History The former Commonwealth Acetate of Lime Factory at Colmslie consists of a number of brick and timber buildings built between 1917 and 1920. Two timber demountable blocks were added as migrant accommodation c.1949. Since the early 1970s most of the site has been occupied by Hans Continental Smallgoods Pty Ltd, which has constructed a modern factory on the southern part of property. The remaining original buildings are used as offices and for storage. The riverfront fish markets have occupied the northern part of the original factory site since 1966. During World War One the Australian Commonwealth Arsenal developed its own defence factories, due to disruption of the supply of manufactured goods and armaments to Australia. By 1919 the defence factories included a Small Arms Factory at Lithgow, New South Wales; a Clothing Factory in South Melbourne; an Explosives Factory (Cordite) at Maribyrnong, Melbourne; a Government Woollen Mill; and the Acetate of Lime Factory at Colmslie, Brisbane. The latter provided acetate of lime for cordite production at Maribyrnong. After World War One the Australian government sought to protect the local steel, copper, chemical, and woollen textile industries, which had grown during the war, and to promote research and development. Government factories and laboratories were to provide a knowledge pool for the private sector, and the latter would then be able to help supply the country's defence needs in wartime. This policy of 'Self Containment' led to Australia being able to supply itself with light weapons and ammunition by World War Two. The Munitions Supply Board (1921 to 1939) inherited the defence factories of the Commonwealth Arsenal, and its High Explosives and Filling Factory Group in Victoria became the centre of chemical engineering in Australia. Other Munitions Supply Board assets in the 1920s included the Ordnance Factory Group, Gun Ammunition Factory Group, and Small Arms Ammunition Factory in Victoria, and the Small Arms Factory Group in New South Wales. The Munitions Supply Board thus controlled the largest and most advanced factory system in Australia, and the largest industrial research laboratories, under the Munitions Supply Laboratories organisation. A committee from the Commonwealth Department of Home Affairs selected a site for the Acetate of Lime Factory at Colmslie in mid 1916, after Cairns was considered and rejected. Subdivisions 2 and 3 of Eastern Suburban Allotment 22, Parish of Bulimba, County of Stanley, covering nine acres, two roods, and 29.5 perches were resumed on 21 September 1916 at a cost of £1,719. A plan drawn up by the Department of Home Affairs in November 1916, and signed 'HJB', laid out the main built elements of the factory, and their function, as designed by the bacteriologist and chemist Auguste J. F. deBavay. Born in Belgium, deBavay had worked for a number of breweries (including Fosters, Swan, Cascade, Carlton and United), as well as working in the mining industry, and in the paper industry. He had designed the revolutionary ore-extraction technique of the 'skin' or 'film' flotation process, patented in 1905, to deal with 'the Sulphide Problem'. In 1914 deBavay was asked by the Minister of Defence to investigate the manufacture of acetone for use in cordite manufacture, and in two weeks he had developed a process to ferment and distil molasses. He was later asked to build the Colmslie factory, which had a well-equipped chemical and bacteriological laboratory. His son, Francis Xavier deBavay, became the first manager of the factory. The cost of the factory was about £120,000. Production began in 1918, with 30 employees, and continued after the war ended, in order to lay up reserve supplies. When production of acetate of lime (calcium acetate) ceased early in 1922, about 1000 tonnes had been made; enough to produce 200 tonnes of acetone, leading to 1000 tonnes of cordite, or about 400 million rounds of .303 rifle cartridges. The process of making acetate of lime started with molasses (from the Babinda and Mulgrave sugar mills) that had been shipped from Cairns to Brisbane. The molasses was pumped into a holding tank near the river, and was diluted with water. The liquid was then heated and cooled in the three-storey Agitator and Cooler House, to destroy foreign bacteria. In the two-storey Fermenting House yeast was added to large wooden temperature-controlled vats, with fermentation producing a dilute (8%) solution of alcohol (ethanol). The 'wash' was transferred to vats on the top floor of the three-storey Settling House, where it was allowed to settle out. The wash was then transferred to the adjacent three-storey Acidifier House, where it was repeatedly pumped through wooden vats, which contained wood shavings and Bacterium Aceti. Over several days, the alcohol was converted into acetic acid (vinegar). The new wash was heated by steam coils, and the acetic acid and water was distilled off, in the two-storey Evaporator House. The acid distillate was neutralised with milk of lime to produce acetate of lime, and this solution was concentrated for evaporation on a heated revolving drum, where it was scraped off as solid flakes. The bagged product was then sent to Maribyrnong for conversion into acetone. Acetone enabled the combination of nitro-glycerine and trinitrocellulose to form cordite. Alcohol distillation at the factory was approved in 1919, due to shortages of certain grades of concentrated alcohol, and the dilute alcohol produced by the fermentation of molasses was distilled to produce concentrated alcohol in the Alcohol Still House, a two storey eastern extension to the Evaporator House. From early 1920 a pot still was used to produce alcohol for the ammunition factories, and in 1922 a continuous still was installed. Due to fears that oil resources were limited, alcohol produced from molasses was also considered as an alternative fuel. 'Power alcohol' was manufactured at Colmslie from August 1924 to June 1926, before production was halted by concerns that the cost was too high. Approximately 800 kilolitres of this alcohol was made, and was mixed with benzol and ether to produce 1200 kilolitres of motor fuel. This fuel was used by the Post Master General's Department, in its postal vehicles in Brisbane and Melbourne, and by Royal Australian Air Force (RAAF) vehicles in Victoria. From 1926 the factory was closed down to a reserve status, under a caretaker. In 1935 the factory's plant was moved to the Footscray and Maribyrnong factories in Melbourne, and the factory was handed over to the Department of the Interior in January 1936. In June 1936 the idea was floated that the Post Master General's Department could use a building for its frequency measuring equipment, using the chimney and water tower to mount aerials. The Department's Radio Broadcasting Branch, Wireless Experimental Section, occupied various buildings from 1937, including the Acidifier House and the Fitter's shop. The Wireless Experimental Section's peace and quiet was disturbed when an advance party of RAAF personnel arrived at the factory on 23 May 1939. Several factory buildings were required for billeting and storage purposes while the RAAF was awaiting the completion of huts at Archerfield. The Ordnance Service also staked a claim for storage space from February 1940 onwards, and the Field Hygiene Section of the Seventh Division occupied a number of buildings in late 1940. The Engineer's Supply Service branch arrived in April 1941, and the Allied Works Council was present in 1942. The 6th Anti Aircraft battery was a resident by June 1942 and the 2nd and 14th AA batteries by August 1943. The Post Master General, Ordnance Services, and the Anti Aircraft batteries were still using some buildings in October 1943, but from November 1942 onwards the Royal Australian Navy (RAN) gradually took over most of the complex, which became part of the Fairmile Naval Base (by 1948 the base was referred to as 'HMAS Moreton, Colmslie'). The factory's jetty became a refuelling wharf, and navy workshops and a repair slipway were built between the factory and the river. New tenants were soon to follow. In December 1943 Prime Minister Curtin had expressed the view that, for security reasons, Australia's population had to increase to 20 million. The Commonwealth Department of Immigration was created in 1945, and in 1946 the goal was to allow 70,000 migrants into Australia each year, (roughly 1% of Australia's population at the time). The United Kingdom-Australia Free and Assisted Passage Agreements became active in March 1947. Adults would only pay £10 towards their passage, and children aged 14-18 would be charged £5. A shipping shortage handicapped the program until 1948, but from 1947 to 1958, of 457,898 migrants moving from the United Kingdom to Australia, 68% received assisted passage. In this period the British represented about a third of all migrants to Australia. The peak years of assisted British migration to Australia were between 1949 and 1952. In order to address labour shortages, the Australian Government also decided to utilise another source of immigrants: the mass of Displaced Persons in Europe. In July 1947 an agreement was reached with the United Nation's International Refugee Organisation, which would provide the ships to deliver a minimum of 12,000 Displaced Persons per year. This was the first assisted passage scheme for non-British migrants. The migrants included people from the Baltic States of Latvia, Estonia, and Lithuania. Other Displaced Persons came from Eastern and Central Europe, including Czechs, Yugoslavs, Ukrainians, Hungarians and Poles. By 1951, about 170,000 Displaced Persons had moved to Australia. In 1949 the Migrant Accommodation Centres Division was formed within the Commonwealth Department of Immigration. It was decided that Displaced Persons would go to Holding Centres, where the dependants would stay until the 'breadwinner' of the family, working in the vicinity of the Holding Centre, could afford accommodation elsewhere. However, if a worker was allocated to a Worker's Hostel that had room for dependants, the family might be able to live together at the hostel. Although the Department of Immigration administered Holding Centres, the Department of Labour and National Service administered Worker's Hostels. In June 1949 the Department of Immigration was planning to open four Holding Centres for 'New Australians' in Queensland. Wacol opened 9 November 1949, on Army land; Stuart, on RAAF land south of Townsville [601708], opened 30 March 1950; Frazer's Paddock at Enoggera opened 14 April 1950, on Army land; and Cairns opened 19 August 1950, on acquired land. In 1952 the standard capacities of these camps were listed as: Wacol 1465; Stuart 500; Enoggera 515; and Cairns 370. At this time 13 Holding Centres were still active in Australia. By April 1960 Wacol was the only migrant Holding Centre left in Queensland. In mid 1948 the Director of Migrant Hostels had visited the old Acetate of Lime Factory, now acting as a naval barracks, with representatives from the Department of Labour and National Service, and the Department of Works and Housing. In December 1948 the Department of Labour and National Service had asked the RAN for the use of the factory buildings for Baltic Displaced Persons, and the site was transferred from the Department of Interior to the Department of Labour and National Service. However, the land near the river would be used by the Army. In June 1949 it was reported that there would be a Worker's Hostel at Colmslie with a projected capacity of 500 persons. The existing buildings of the Acetate of Lime Factory would provide accommodation, but a number of timber huts were also added the site, as illustrated on an April 1949 map by the Commonwealth Department of Works and Housing (the huts are not present on a 1948 site map prepared by the Department of the Interior). Two of these huts, which were used as six room sleeping blocks, remain on site today, to the north of the brick Engineer's Office and Fitter's shop. By December 1949 the term 'Colmslie Migrant Hostel' was being used in correspondence. Initial government policy was that British migrants would not be sent to Holding Centres. The Immigration Depot at Yungaba, Kangaroo Point, was remodelled to receive the first post-World War Two British migrants to Queensland, who left Britain in May 1947. In general though, Yungaba was used as transit depot for those British migrants who had their own accommodation arranged. British migrants who needed longer-term accommodation would be housed at Workers' Hostels. In January 1952 'Commonwealth Hostels Limited' took over management of the Colmslie Migrant Hostel. Although it was policy that assisted British migrants should live at hostels, there were also non-British migrants at Colmslie in the late 1950s. According to one woman who lived there between 1959 and 1962, these included Germans, Finns, Danes, Yugoslavs, and Russians. Mr Flood, the hostel's Manager at the time, lived in a bungalow (no longer extant) surrounded by palm trees and hibiscus. This was originally the Factory manager's office and laboratory, situated south of the Evaporator House. As part of the Colmslie Migrant Hostel, the Acidifier House was used for accommodation, and as a dining room and kitchen. The Engineer's Office and Fitter's Shop became a baggage store and the Assistant Manager's quarters, and the Winch House became a tool room. The Evaporator House was used for accommodation, ablutions and recreation, and the Alcohol Still house was also used for accommodation. The Engine Room was used for accommodation and recreation, and the Boiler House was used as a laundry. The Lime Slacking Store became an office, and the Excise Office, Fertiliser House and Painter's Shop building (extended to the south around 1949) became a store. The desire to keep the British out of Holding Centres seems to have weakened over time, since by 1959 it was suggested that Wacol could be used for British migrants. Due to the June 1959 'Nest Egg Scheme', whereby British migrants with £500 in savings could get assisted passage without an accommodation sponsor in Australia, there was a need for emergency accommodation. Yungaba and Colmslie were to be used first, but any extra British could join the Dutch migrants at Wacol. In November 1960 the RAN declared its remaining land near the hostel as surplus to requirements. The RAN workshops, slipway and jetty, which had been occupied by the Army's Small Boat Squadron since 1956, had been declared surplus by the Army by April of 1960. The land adjoining the Hostel was thus transferred from the Department of Interior to the Department of Immigration in March 1962, and in 1966 this waterfront area, with the workshops, slipway, and part of the hostel grounds, was transferred to the Queensland Fish Board. The two-storied Fermentation House of the Acetate of Lime Factory still stands on this land, which now contains the Brisbane Fish Markets. In January 1963 the Colmslie Migrant Hostel had a capacity of 270, with 30 Families resident. It was closed on 31 March 1963. Those migrants who could not find new accommodation were allowed to go to Wacol, which Commonwealth Hostels was taking over from the Department of Immigration. It appears that the Hostel was briefly reactivated in 1965, before closing permanently. Hans Van der Drift, a Dutch-born chef, started Hans Continental Smallgoods in Ascot in 1960, and his company occupied the remainder of the Colmslie hostel site in the early 1970s. Although the molasses storage tanks and Montejus pit near the river were demolished before the end of World War Two, and the Agitator and Cooling House, Settling Tank House, and Laboratory/Bungalow have disappeared since World War Two, a number of the main buildings involved in the process of producing acetate of lime are still present on the site. However, the top two floors of the Acidifier House were removed some time after 1965, and with its modern cladding the building no longer resembles its earlier form.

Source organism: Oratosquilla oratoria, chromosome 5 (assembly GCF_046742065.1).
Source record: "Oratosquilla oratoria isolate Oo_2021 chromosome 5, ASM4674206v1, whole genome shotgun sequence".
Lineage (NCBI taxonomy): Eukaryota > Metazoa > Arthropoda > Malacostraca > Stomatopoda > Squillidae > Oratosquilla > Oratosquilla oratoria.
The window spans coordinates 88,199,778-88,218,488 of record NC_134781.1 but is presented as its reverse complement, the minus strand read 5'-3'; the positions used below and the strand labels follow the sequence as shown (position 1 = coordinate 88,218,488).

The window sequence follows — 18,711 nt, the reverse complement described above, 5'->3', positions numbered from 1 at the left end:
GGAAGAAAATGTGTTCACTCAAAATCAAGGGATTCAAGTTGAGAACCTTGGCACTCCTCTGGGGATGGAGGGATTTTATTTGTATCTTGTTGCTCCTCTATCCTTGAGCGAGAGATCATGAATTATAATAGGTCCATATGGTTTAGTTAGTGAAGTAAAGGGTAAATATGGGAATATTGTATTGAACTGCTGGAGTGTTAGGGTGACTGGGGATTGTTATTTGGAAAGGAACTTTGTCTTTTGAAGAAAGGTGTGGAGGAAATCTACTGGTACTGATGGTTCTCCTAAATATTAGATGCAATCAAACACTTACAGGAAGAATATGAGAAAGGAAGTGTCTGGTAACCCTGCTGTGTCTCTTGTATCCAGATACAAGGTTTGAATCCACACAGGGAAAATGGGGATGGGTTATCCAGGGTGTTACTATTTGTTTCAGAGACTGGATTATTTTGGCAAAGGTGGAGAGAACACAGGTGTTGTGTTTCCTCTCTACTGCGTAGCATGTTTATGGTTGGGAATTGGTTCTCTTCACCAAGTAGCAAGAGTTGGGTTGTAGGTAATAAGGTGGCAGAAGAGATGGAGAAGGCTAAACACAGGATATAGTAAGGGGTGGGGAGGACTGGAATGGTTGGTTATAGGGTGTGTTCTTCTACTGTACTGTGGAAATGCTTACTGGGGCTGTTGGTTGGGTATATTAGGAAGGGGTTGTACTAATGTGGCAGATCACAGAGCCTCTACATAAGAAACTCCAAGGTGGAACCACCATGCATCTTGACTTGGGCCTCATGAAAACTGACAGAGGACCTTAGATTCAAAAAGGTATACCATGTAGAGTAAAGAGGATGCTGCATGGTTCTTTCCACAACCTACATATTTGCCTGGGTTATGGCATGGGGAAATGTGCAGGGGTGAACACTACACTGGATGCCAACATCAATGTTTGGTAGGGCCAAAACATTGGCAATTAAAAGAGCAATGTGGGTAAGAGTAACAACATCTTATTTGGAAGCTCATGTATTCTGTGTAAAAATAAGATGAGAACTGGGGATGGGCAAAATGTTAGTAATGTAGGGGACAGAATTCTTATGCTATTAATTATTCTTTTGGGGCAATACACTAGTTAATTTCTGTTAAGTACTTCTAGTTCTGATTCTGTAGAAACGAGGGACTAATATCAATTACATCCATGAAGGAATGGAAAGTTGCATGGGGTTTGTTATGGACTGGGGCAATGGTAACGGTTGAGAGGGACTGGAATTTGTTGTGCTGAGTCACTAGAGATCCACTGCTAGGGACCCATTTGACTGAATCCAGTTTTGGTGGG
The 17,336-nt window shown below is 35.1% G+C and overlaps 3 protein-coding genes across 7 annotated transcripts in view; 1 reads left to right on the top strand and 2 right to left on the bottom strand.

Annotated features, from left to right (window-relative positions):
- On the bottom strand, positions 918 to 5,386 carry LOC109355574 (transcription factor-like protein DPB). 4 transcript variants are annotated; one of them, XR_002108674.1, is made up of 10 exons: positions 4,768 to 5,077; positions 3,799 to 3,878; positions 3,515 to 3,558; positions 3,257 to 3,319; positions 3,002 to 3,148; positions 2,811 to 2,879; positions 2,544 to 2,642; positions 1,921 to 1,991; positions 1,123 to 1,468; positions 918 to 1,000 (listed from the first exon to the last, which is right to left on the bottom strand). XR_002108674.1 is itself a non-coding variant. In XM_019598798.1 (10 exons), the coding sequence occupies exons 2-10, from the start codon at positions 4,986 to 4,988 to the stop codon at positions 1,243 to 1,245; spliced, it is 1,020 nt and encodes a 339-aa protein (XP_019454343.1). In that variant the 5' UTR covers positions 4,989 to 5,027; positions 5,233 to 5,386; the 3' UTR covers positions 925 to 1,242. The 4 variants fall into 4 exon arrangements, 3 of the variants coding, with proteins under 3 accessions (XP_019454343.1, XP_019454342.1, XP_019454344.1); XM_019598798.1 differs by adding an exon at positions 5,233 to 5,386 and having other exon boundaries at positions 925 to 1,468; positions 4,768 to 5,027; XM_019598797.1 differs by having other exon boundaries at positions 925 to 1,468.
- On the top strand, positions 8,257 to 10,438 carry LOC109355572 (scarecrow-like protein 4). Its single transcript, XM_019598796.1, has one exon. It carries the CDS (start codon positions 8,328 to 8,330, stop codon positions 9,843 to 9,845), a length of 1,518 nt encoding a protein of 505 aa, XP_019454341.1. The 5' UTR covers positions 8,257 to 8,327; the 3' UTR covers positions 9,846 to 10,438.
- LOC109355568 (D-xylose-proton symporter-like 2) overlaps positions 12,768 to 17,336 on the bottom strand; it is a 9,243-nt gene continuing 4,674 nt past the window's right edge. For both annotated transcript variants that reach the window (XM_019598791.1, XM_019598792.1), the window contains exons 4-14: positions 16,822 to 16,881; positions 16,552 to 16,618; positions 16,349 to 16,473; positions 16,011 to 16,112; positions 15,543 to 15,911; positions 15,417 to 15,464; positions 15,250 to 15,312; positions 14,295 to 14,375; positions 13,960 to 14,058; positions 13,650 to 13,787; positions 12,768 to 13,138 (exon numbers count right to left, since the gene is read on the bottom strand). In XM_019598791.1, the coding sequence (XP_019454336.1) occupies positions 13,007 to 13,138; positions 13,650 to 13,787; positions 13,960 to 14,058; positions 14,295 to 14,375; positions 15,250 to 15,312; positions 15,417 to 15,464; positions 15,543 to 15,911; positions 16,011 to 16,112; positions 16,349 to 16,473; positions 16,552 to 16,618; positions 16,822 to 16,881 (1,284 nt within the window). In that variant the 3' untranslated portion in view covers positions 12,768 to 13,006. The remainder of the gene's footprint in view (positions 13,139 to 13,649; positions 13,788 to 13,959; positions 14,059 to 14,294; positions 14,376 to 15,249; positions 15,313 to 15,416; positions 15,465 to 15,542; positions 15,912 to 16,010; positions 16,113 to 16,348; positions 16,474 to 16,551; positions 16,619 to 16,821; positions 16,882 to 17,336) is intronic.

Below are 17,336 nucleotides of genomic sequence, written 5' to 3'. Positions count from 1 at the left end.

Description
Description The former Acetate of Lime Factory, now a part of the Hans Continental Smallgoods factory, is accessed from Colmslie Road. A large modern factory building occupies most of the southern part of the site. The original factory buildings are further north, and are stepped down the north face of the slope towards the Brisbane River. Elements of the Acetate of Lime Factory that still exist on the eastern side of the internal roadway include: the Lime Slacking Store and the Lime Slacking House; the Excise Office, Fertilizer House and Painters' Shop building; the Evaporator House and Alcohol Still House; the Engine Room; the Boiler House and Chimney; and a small latrine block. To the west of the internal road are: the ground floor of the Acidifier House; the Winch House, and the Engineers' Office and Fitters' Shop. To the north of the Engineers' Office and Fitters' shop are two huts that were introduced as extra migrant accommodation. The Lime Slacking Store is an L-shaped single-storey building, built of brick with a hipped roof clad in corrugated iron. It has been converted into a cold room. Some of the double-hung sash windows have been bricked over, while others have been painted over. A brick-lined gutter runs along the ground on the south side of the building. Just north of the store is the small, brick Lime Slacking House, which is visually obscured by a modern metal-clad extension to the south of the Alcohol Still House. Just to the west of the Lime Slacking Store is the T-shaped single storey timber Excise Office, Fertilizer House and Painters' Shop building, which is clad in weatherboards and has a hipped roof clad in corrugated iron. Between the Excise Office, Fertilizer House and Painters' Shop building and the Evaporator House is a concrete retaining wall. Further north, the Evaporator House/Alcohol Still House, Engine Room, and Boiler House are staggered down the hill towards the chimney, each constructed of English Bond red bricks. Although they are adjoined externally, they do not have an internal thoroughfare. The interior of the two storey Evaporator House and Alcohol Still House has been refurbished for use as offices, with a mezzanine level at the eastern end of the first floor. The original timber roof trusses survive above the office cubicles, there are small vents two thirds up the walls at regular intervals, and the ends of metal bolts can also be seen, ground-off flush with the brickwork. There is an outside stairway to the mezzanine level on the east face of the building, and there is a concrete ramp to the first floor entrance near the western end. Dormer windows have been added to the corrugated iron roof above the mezzanine floor. A modern kitchen extension, of Stretcher Bond brick, protrudes north from the mezzanine level of the Evaporator House, and a modern flat-roofed shed adjoins the north side of the Alcohol Still House. There is also a modern flat-roofed extension to the south of the Alcohol Still House, clad in metal sheeting. East of the Alcohol Still House is a small brick latrine, with bull nosed corners, that is now used for chemical storage. The Engine Room is used as a cold store, and the Boiler House is used as a storeroom. A modern cold-store extension conceals most of the lower floor of the Engine Room and Boiler House on the eastern side. The chimney has a steel ring encircling its summit, and it has a steel door on its lower north side, which was opened by swinging it completely away along a steel track. To the west of the internal road is the remaining floor of the Acidifier House, which appears to have been substantially modified, with modern cladding. To the north is the Engineers' Office and Fitters' shop, made with Stretcher Bond brick, of one-storey with a mezzanine floor. To its north is a skillion-roofed timber extension. Just to the east of the fitter's shop is the Winch House, also of Stretcher Bond brick. It is open on one side, and has an extended roof that serves as an entrance porch for the Fitters' shop. Two one-story wooden barracks stand to the north of the Engineers' Office and Fitters' shop. Raised on timber stumps, each is clad in weatherboards, with a skillion roof of galvanised iron, and timber-lined eaves. Each has six doors on the southern side. The southernmost hut has six windows on the northern side, but the northernmost hut has a sliding steel door in place of one of its windows. Any post 1970 structures and extensions on the site are not significant, nor are the post 1970 internal modifications to the factory buildings significant. The surviving ground floor of the Acidifier House is no longer significant.